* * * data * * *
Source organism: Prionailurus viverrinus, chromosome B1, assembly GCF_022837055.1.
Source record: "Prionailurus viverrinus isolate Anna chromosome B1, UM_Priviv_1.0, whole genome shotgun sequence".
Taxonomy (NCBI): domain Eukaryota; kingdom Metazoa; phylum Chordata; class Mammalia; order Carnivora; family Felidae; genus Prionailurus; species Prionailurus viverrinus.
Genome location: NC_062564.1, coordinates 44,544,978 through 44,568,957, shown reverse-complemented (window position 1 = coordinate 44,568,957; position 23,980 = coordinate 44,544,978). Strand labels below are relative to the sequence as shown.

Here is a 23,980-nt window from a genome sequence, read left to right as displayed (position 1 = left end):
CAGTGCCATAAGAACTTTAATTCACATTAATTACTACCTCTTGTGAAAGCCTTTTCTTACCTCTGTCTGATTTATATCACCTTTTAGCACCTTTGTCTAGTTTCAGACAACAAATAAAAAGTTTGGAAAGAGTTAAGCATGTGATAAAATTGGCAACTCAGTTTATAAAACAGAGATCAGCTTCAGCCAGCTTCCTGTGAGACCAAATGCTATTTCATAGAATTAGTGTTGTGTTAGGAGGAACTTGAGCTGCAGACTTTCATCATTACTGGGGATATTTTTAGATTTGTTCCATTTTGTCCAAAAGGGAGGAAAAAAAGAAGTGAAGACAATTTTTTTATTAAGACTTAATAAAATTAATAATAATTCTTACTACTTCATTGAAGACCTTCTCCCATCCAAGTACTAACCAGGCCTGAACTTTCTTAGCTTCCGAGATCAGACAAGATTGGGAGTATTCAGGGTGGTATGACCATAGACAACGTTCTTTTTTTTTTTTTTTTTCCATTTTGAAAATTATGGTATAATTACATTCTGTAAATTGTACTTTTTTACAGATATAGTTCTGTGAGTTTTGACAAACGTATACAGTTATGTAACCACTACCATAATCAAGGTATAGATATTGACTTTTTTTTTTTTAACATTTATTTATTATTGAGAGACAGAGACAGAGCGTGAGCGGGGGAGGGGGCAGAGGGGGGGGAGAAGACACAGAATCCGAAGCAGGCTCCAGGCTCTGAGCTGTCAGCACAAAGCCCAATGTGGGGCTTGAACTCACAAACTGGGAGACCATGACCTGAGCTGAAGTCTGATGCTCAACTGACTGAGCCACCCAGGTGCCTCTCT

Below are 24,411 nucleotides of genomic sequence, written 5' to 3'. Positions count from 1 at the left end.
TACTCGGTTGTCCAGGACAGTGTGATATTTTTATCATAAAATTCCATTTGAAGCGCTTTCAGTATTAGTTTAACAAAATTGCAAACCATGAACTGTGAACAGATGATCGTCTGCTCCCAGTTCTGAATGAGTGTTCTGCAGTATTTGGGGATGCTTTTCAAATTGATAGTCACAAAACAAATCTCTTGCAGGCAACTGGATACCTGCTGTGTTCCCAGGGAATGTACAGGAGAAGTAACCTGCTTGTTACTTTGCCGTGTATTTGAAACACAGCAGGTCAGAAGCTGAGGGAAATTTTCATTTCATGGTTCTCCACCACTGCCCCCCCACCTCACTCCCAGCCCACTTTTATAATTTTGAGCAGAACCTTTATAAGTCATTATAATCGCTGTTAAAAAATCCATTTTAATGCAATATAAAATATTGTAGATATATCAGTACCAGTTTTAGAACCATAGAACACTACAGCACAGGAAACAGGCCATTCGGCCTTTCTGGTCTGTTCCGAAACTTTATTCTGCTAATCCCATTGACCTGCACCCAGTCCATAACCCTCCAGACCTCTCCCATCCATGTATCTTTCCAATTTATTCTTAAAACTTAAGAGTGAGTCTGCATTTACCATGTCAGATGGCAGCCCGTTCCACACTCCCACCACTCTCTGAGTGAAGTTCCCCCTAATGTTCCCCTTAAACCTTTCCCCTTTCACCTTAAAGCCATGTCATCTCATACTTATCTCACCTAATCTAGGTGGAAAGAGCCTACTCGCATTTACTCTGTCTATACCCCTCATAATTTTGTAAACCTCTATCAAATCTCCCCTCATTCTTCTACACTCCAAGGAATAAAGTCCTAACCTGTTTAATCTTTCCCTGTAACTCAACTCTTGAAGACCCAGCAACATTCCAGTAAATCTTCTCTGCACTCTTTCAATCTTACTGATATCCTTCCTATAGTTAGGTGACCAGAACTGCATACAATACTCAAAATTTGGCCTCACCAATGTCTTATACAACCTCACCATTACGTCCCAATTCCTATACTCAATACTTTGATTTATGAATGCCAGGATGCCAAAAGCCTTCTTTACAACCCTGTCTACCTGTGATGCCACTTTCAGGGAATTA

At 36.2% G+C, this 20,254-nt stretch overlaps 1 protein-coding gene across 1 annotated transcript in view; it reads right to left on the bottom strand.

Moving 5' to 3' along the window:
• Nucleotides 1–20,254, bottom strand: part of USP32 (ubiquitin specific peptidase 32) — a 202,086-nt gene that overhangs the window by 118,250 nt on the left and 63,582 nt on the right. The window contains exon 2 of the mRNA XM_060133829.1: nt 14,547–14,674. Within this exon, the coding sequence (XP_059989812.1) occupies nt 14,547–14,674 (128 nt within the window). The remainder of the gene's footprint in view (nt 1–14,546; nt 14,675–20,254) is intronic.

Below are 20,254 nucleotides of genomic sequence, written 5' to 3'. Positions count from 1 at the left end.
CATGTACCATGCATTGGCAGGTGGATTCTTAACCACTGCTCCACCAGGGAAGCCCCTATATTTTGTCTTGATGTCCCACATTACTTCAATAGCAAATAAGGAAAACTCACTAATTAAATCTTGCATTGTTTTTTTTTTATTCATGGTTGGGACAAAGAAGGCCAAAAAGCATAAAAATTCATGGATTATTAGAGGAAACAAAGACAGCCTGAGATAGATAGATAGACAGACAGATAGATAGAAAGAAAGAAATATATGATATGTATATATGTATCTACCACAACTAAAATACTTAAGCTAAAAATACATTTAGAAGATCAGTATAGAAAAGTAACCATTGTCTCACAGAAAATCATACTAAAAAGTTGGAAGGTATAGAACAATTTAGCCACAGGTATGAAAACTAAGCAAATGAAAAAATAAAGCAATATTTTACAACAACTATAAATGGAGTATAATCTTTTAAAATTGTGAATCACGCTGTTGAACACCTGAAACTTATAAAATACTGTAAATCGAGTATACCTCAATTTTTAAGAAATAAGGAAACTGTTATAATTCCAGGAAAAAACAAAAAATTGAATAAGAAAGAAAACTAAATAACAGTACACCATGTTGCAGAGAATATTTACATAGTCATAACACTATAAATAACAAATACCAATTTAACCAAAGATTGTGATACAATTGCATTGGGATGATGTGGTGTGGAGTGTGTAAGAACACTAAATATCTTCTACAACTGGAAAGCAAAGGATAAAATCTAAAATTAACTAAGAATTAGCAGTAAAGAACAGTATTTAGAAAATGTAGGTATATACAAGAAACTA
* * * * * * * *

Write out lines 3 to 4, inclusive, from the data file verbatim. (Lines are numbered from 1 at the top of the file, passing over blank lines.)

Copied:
Taxonomy (NCBI): domain Eukaryota; kingdom Metazoa; phylum Chordata; class Mammalia; order Carnivora; family Felidae; genus Prionailurus; species Prionailurus viverrinus.
Genome location: NC_062564.1, coordinates 44,544,978 through 44,568,957, shown reverse-complemented (window position 1 = coordinate 44,568,957; position 23,980 = coordinate 44,544,978). Strand labels below are relative to the sequence as shown.